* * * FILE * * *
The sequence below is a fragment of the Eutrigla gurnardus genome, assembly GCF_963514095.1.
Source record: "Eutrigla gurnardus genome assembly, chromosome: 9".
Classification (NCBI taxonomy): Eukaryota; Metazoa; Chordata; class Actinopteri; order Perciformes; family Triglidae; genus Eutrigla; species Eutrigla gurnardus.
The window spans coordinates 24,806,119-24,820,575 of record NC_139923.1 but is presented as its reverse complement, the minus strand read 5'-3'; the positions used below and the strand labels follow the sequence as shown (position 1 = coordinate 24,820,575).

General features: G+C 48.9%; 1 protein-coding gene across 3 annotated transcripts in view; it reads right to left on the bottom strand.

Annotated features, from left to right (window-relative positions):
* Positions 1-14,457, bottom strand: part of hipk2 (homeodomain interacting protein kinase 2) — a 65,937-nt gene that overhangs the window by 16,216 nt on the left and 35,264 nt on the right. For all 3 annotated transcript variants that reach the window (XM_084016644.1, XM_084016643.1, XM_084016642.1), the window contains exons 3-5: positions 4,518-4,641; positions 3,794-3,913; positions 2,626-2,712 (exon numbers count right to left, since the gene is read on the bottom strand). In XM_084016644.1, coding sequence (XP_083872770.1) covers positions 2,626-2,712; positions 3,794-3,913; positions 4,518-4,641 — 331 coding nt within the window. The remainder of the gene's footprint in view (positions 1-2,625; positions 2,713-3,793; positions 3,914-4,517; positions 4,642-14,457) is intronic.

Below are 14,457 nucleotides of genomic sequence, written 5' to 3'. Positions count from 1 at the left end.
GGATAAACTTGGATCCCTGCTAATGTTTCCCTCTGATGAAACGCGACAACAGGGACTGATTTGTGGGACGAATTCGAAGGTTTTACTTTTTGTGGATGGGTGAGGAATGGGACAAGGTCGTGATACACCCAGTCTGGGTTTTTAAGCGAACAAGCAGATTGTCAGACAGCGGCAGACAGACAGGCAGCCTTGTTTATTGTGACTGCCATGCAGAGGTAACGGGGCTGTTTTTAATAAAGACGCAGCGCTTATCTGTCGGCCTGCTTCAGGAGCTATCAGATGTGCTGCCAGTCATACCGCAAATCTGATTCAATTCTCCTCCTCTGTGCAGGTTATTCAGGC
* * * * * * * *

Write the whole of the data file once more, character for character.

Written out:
The sequence below is a fragment of the Eutrigla gurnardus genome, assembly GCF_963514095.1.
Source record: "Eutrigla gurnardus genome assembly, chromosome: 9".
Classification (NCBI taxonomy): Eukaryota; Metazoa; Chordata; class Actinopteri; order Perciformes; family Triglidae; genus Eutrigla; species Eutrigla gurnardus.
The window spans coordinates 24,806,119-24,820,575 of record NC_139923.1 but is presented as its reverse complement, the minus strand read 5'-3'; the positions used below and the strand labels follow the sequence as shown (position 1 = coordinate 24,820,575).

General features: G+C 48.9%; 1 protein-coding gene across 3 annotated transcripts in view; it reads right to left on the bottom strand.

Annotated features, from left to right (window-relative positions):
* Positions 1-14,457, bottom strand: part of hipk2 (homeodomain interacting protein kinase 2) — a 65,937-nt gene that overhangs the window by 16,216 nt on the left and 35,264 nt on the right. For all 3 annotated transcript variants that reach the window (XM_084016644.1, XM_084016643.1, XM_084016642.1), the window contains exons 3-5: positions 4,518-4,641; positions 3,794-3,913; positions 2,626-2,712 (exon numbers count right to left, since the gene is read on the bottom strand). In XM_084016644.1, coding sequence (XP_083872770.1) covers positions 2,626-2,712; positions 3,794-3,913; positions 4,518-4,641 — 331 coding nt within the window. The remainder of the gene's footprint in view (positions 1-2,625; positions 2,713-3,793; positions 3,914-4,517; positions 4,642-14,457) is intronic.

Below are 14,457 nucleotides of genomic sequence, written 5' to 3'. Positions count from 1 at the left end.
GGATAAACTTGGATCCCTGCTAATGTTTCCCTCTGATGAAACGCGACAACAGGGACTGATTTGTGGGACGAATTCGAAGGTTTTACTTTTTGTGGATGGGTGAGGAATGGGACAAGGTCGTGATACACCCAGTCTGGGTTTTTAAGCGAACAAGCAGATTGTCAGACAGCGGCAGACAGACAGGCAGCCTTGTTTATTGTGACTGCCATGCAGAGGTAACGGGGCTGTTTTTAATAAAGACGCAGCGCTTATCTGTCGGCCTGCTTCAGGAGCTATCAGATGTGCTGCCAGTCATACCGCAAATCTGATTCAATTCTCCTCCTCTGTGCAGGTTATTCAGGC